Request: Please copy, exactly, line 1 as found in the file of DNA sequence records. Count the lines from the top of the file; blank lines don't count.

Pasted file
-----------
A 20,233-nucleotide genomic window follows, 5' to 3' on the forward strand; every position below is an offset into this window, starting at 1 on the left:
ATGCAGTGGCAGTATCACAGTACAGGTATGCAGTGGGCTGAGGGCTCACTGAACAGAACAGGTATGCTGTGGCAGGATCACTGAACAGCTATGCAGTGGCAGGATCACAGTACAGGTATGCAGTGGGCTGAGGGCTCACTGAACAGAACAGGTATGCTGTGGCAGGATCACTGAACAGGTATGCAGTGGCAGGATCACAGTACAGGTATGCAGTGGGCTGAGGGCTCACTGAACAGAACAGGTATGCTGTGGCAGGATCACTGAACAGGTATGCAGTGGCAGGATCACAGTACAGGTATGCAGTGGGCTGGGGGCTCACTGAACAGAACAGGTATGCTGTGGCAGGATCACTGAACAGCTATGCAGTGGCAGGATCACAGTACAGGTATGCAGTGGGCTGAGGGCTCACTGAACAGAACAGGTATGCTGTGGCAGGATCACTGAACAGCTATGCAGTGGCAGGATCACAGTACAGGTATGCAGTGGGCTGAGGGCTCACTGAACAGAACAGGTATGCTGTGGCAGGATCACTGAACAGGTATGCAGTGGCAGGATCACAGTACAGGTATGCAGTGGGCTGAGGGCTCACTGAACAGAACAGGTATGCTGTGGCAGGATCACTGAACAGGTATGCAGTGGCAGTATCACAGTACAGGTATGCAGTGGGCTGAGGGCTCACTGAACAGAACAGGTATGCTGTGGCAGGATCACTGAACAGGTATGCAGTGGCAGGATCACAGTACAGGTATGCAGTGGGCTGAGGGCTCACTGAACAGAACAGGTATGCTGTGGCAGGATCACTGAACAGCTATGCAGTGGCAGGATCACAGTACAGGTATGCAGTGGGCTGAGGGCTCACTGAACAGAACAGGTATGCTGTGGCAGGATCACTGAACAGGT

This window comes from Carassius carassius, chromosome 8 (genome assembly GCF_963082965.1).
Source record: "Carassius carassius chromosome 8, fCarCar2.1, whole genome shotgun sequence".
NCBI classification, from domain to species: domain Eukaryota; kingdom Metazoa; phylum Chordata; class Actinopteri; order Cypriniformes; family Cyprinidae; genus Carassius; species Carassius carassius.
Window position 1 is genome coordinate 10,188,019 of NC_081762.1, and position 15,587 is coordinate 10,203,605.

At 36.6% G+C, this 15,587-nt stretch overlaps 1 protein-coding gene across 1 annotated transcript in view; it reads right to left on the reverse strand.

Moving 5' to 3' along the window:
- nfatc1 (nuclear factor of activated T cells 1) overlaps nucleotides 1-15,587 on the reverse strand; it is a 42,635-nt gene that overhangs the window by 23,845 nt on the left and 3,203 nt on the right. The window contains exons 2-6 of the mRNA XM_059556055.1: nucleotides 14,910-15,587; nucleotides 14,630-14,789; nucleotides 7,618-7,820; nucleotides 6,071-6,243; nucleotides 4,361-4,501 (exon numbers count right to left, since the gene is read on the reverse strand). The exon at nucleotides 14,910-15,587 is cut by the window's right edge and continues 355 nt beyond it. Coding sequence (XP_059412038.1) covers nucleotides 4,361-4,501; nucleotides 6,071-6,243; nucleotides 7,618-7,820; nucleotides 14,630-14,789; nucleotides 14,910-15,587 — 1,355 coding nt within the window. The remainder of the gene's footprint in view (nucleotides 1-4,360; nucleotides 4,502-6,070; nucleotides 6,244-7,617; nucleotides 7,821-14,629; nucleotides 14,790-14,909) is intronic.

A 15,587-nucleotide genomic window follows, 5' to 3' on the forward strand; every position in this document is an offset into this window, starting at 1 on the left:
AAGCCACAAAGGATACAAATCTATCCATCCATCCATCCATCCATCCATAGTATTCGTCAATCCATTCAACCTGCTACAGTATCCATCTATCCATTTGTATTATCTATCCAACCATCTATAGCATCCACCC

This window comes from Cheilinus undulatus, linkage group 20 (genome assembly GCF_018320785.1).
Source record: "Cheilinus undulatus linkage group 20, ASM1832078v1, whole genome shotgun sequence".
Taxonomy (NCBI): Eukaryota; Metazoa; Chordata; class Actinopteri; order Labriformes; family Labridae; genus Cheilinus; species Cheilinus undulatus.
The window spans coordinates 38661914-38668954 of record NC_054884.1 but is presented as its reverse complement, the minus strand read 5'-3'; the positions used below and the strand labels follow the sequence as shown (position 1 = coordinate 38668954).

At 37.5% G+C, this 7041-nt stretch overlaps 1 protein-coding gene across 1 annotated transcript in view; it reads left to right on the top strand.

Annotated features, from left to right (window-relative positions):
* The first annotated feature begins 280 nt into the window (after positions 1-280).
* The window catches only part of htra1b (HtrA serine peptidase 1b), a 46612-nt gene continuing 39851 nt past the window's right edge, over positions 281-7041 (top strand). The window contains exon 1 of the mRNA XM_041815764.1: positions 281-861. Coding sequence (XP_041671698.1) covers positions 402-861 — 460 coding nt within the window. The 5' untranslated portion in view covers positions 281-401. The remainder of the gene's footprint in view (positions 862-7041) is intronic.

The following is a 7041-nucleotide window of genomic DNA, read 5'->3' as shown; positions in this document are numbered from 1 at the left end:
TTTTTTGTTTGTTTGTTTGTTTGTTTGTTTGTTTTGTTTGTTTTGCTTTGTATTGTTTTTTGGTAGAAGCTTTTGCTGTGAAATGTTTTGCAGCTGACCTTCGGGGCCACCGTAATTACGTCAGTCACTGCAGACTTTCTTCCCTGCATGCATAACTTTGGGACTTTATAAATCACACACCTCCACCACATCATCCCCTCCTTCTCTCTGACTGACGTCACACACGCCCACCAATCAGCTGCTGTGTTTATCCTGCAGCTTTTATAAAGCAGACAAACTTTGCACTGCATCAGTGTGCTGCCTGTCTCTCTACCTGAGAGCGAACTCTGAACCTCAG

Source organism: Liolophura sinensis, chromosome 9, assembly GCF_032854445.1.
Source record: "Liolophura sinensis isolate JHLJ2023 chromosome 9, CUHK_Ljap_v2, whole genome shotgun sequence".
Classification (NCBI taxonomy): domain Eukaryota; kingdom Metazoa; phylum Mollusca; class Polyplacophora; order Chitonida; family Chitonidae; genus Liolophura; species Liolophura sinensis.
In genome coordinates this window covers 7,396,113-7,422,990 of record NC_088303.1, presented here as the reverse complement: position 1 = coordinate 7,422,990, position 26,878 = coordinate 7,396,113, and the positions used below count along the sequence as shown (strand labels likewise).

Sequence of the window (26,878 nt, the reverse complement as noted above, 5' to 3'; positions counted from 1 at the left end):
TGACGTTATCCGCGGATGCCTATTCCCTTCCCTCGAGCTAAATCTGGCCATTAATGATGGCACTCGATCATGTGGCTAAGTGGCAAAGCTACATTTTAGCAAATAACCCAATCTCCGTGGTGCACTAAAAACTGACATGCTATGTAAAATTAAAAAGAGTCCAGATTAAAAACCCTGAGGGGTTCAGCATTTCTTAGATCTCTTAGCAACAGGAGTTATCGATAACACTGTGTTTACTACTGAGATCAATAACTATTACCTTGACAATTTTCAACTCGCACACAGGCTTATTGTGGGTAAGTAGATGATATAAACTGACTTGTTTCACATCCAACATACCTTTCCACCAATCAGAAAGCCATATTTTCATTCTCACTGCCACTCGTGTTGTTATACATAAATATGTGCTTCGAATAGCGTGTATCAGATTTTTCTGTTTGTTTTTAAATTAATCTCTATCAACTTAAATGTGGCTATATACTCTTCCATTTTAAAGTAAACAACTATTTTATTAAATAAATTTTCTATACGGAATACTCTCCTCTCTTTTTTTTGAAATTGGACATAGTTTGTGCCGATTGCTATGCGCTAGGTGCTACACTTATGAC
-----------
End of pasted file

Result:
A 20,233-nucleotide genomic window follows, 5' to 3' on the forward strand; every position below is an offset into this window, starting at 1 on the left: